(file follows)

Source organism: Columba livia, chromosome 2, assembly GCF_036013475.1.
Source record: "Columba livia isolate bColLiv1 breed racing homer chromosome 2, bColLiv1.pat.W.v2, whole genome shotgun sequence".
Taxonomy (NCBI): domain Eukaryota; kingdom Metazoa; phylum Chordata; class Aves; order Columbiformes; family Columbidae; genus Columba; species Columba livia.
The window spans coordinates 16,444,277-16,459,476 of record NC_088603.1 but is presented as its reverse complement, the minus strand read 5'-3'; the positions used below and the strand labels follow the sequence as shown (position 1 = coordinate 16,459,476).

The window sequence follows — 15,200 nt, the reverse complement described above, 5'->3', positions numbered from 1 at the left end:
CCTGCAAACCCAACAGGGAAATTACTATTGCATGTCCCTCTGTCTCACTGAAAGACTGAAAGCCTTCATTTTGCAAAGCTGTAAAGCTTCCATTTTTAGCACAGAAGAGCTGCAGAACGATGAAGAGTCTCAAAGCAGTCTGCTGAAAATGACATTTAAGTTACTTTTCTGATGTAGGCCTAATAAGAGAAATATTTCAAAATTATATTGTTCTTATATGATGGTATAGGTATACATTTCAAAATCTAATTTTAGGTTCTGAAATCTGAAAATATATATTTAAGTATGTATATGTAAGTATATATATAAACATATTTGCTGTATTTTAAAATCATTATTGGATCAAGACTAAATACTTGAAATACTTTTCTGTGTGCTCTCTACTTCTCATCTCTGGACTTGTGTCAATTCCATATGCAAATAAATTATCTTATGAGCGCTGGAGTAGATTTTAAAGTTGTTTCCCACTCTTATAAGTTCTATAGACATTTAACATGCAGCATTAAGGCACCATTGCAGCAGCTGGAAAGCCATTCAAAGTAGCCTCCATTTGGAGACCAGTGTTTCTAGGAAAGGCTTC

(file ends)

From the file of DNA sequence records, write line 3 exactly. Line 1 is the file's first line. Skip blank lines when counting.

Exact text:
Taxonomy (NCBI): domain Eukaryota; kingdom Metazoa; phylum Chordata; class Aves; order Columbiformes; family Columbidae; genus Columba; species Columba livia.